Second, I double checked my weights to approximate the fat percentage in my final butter. I started with 16 oz of cream and added 1 oz of yogurt. Assuming Snowville’s heavy whipping cream is 36% butter fat (I can’t find the exact number), there’s 5.76 oz of fat in this cream. My final butter weight, after pressing, was 6.61 oz. There’s some loss involved, obviously, but for the sake of argument let’s assume that all the fat (or most of it) got into my butter. That puts the fat percentage by weight at 87%. Obviously this number is a little high, since I ignored loss and the weight of the yogurt, but I think it’s a pretty good indication that the butter is at least commercial grade in terms of fat percentage. I also obtained about 10 oz of buttermilk – enough for pancakes!

Filed under:  Butter (Cultured), Dairy, Pastry Components | 6 Comments

How to Make Yogurt

What an anticlimax this is going to be after all this talk — just a lot of shots of white things. But that’s the reality of fermentation: all the really sexy stuff is happening on scale that’s far too small to see. Hmm…maybe I should buy a microscope and become a lactic acid bacteria voyeur. Or are there laws against that? While I ponder, combine your liquid and powdered milks…

…give them a whisk…

…then start heating the mixture. I suggest taking it up to 195 and letting it cool back down to 120, but simply warming the mixture to 120 will also do.

Add your store-bought yogurt or packaged starter (and any flavoring you might want at this point, a little honey or vanilla extract let’s say)…

…whisk again…

…and pour the yogurt mix into a container. I use this very tall one for reasons that should be obvious when you get to the next photo…

…because my yogurt-making rig consists of heating pads. Now, I’ve received quite a lot of feedback on this front. Some people use thermos bottles, some use pots placed on top of heating pads, some use pots wrapped in blankets placed under beds. Whatever method you choose, be it one of those or something else (like an empty oven with a pilot light), do your best to keep the mixture around 110 degrees, but not more that 125.

Between two and eight hours later, you should have something that looks like this:

Pretty darn easy, yes? Yes.

Filed under:  Dairy, Pastry Components, Yogurt | Leave a comment

Yogurt Recipe

This is essentially the yogurt making process I saw Alton Brown do on one of his shows. The thing I love about it is that it dispenses with those silly and expensive yogurt making devices you see in kitchen gadget shops. Everything you need for this you probably have between your kitchen cabinets and your bathroom closet. So, to make home-made yogurt you’ll need:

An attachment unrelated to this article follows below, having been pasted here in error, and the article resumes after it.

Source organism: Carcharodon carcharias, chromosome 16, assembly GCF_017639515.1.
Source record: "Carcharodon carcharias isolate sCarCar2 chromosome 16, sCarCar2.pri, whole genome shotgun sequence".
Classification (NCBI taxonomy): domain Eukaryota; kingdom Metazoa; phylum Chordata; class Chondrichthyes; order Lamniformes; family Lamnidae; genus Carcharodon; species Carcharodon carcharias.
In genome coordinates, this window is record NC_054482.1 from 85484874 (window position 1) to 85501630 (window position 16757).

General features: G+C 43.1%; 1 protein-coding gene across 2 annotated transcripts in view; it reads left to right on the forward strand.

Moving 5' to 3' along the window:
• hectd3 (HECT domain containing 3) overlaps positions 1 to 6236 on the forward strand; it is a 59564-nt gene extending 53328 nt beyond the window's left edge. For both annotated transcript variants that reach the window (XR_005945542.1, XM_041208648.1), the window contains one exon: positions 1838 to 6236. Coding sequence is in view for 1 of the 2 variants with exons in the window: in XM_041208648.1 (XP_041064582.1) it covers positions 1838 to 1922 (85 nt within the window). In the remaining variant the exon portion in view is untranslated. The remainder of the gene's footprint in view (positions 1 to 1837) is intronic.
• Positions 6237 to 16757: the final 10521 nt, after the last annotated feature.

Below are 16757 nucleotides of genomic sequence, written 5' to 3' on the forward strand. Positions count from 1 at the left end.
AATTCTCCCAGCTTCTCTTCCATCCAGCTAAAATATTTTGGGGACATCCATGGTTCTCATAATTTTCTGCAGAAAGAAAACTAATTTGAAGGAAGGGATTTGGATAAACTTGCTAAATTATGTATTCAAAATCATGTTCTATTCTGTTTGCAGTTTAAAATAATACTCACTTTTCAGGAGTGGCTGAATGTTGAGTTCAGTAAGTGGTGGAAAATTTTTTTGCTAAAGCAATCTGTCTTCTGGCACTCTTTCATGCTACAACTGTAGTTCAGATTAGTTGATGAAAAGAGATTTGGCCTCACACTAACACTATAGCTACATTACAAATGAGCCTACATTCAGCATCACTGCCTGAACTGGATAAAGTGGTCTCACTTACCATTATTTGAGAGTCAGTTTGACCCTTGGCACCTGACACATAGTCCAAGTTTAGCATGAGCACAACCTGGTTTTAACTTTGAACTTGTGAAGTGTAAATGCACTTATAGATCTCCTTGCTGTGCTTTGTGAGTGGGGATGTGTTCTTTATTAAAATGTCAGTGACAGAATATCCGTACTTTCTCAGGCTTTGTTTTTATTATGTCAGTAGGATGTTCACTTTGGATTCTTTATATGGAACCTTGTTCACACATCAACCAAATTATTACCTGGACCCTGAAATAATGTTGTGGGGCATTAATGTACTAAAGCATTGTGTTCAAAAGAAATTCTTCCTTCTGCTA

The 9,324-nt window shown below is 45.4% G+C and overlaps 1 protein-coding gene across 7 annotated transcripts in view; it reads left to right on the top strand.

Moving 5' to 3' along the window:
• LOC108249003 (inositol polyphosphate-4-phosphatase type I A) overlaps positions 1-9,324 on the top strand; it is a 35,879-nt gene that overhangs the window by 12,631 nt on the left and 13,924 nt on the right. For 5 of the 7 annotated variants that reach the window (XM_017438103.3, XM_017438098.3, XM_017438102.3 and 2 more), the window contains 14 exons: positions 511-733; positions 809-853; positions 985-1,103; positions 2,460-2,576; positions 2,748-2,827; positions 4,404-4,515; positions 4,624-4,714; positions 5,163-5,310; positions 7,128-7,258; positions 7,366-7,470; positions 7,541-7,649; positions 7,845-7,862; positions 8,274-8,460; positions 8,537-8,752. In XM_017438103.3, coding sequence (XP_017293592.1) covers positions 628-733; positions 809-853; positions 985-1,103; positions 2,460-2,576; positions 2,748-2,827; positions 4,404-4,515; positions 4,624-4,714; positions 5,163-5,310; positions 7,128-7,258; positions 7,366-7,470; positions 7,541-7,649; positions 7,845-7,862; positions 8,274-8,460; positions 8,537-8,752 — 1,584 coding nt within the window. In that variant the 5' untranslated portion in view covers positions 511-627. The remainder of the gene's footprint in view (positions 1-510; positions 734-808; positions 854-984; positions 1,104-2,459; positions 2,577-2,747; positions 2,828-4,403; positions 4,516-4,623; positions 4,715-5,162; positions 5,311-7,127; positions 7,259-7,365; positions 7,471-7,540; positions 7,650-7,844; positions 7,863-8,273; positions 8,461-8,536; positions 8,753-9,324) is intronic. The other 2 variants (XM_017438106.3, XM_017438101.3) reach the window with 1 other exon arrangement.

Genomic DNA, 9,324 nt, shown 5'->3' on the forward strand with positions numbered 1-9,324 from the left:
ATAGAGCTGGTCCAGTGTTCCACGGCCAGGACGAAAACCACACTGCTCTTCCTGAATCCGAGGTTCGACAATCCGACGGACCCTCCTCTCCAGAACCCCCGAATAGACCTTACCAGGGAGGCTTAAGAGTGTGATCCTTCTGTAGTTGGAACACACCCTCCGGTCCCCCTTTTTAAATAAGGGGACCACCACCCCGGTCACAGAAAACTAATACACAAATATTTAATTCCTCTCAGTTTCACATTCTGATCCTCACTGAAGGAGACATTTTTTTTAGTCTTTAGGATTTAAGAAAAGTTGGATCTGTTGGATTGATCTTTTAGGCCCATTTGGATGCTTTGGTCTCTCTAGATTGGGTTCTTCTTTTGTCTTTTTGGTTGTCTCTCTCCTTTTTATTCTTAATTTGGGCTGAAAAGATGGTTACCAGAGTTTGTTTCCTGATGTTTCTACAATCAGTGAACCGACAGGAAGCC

1 quart low fat milk
1/2 cup powdered milk
1/4 cup room-temperature yogurt (plain)
Optional: 2 – 4 tablespoons honey, maple syrup or refiner’s syrup
Optional: A teaspoon or so of flavoring like vanilla, lemon or coffee extract

To start simply pour the milk into a saucepan with the powdered milk and sweetener (if using). Whisk the mixture gently over medium heat until it registers 195 degrees, maintain the temperature there, taking the pan on and off the heat as needed, for ten minutes (you can skip this heating step if you wish and simply bring the mixture to 120, though you’ll get a better texture if you apply the higher heat). Then, pour it into a taller-than-it-is-long container, either a wide-mouthed jar or piece of miscellaneous tupperware. Allow it to cool to 120, then add the yogurt and stir until blended.

After that you simply need to keep the culture as close to 110 degrees as you can for the next 4-10 hours…which is easier said than done since most of our modern-day kitchen devices are designed to prevent microbial growth, not encourage it. You’ll need an instant-read or probe thermometer to take regular readings.

Some people like an electric oven for this job, assuming it can be set to 110 degrees or so, though most ovens do a very poor job of maintaining steady low temperatures and sudden spikes in temperature (when the oven turns on) can be disastrous. Other people like an unlit gas oven (assuming it has a pilot light) and a warm water bath, though the water needs to be changed periodically to keep the temperature up.

Me, I like the hi-tech approach that Mr. Brown suggested on one of his show, whereby you wrap your culture jar in one or two electric heating pads using rubber bands (or a larger container that you can tightly stuff the whole works in). Careful regulation of heat is critical, since the bacterial cultures that make yogurt are extremely fussy. They’ll die if they’re heated much over 120, and slow down considerably if they cool much below 105. More on this in the tutorial.

Filed under:  Dairy, Pastry Components, Yogurt | 2 Comments

How to Make Crème Fraîche

By popular demand, an easy and clear recipe for this very handy pastry component. As you can see, the home-made stuff has a very nice, thick consistency, especially after it’s been well chilled (as this has). A home made version of sour cream is what it is. Begin by pouring about 2/3 cup of cream into a bowl.

Cut it with about 1/3 cup milk.

Add a splorp of buttermilk OR sour cream OR crème fraîche (which is to say about a tablespoon)…

…and stir it in. Let it sit for 12 hours at room temperature in a relatively warm place…

…and here’s what you get. A very thick and homogenous goo that won’t “break” like, say, home made yogurt. It is in fact a very interesting consistency…almost stretchy. It tastes, well…you’ll see. Fantastic.

Filed under:  Crème Fraîche, Techniques | 2 Comments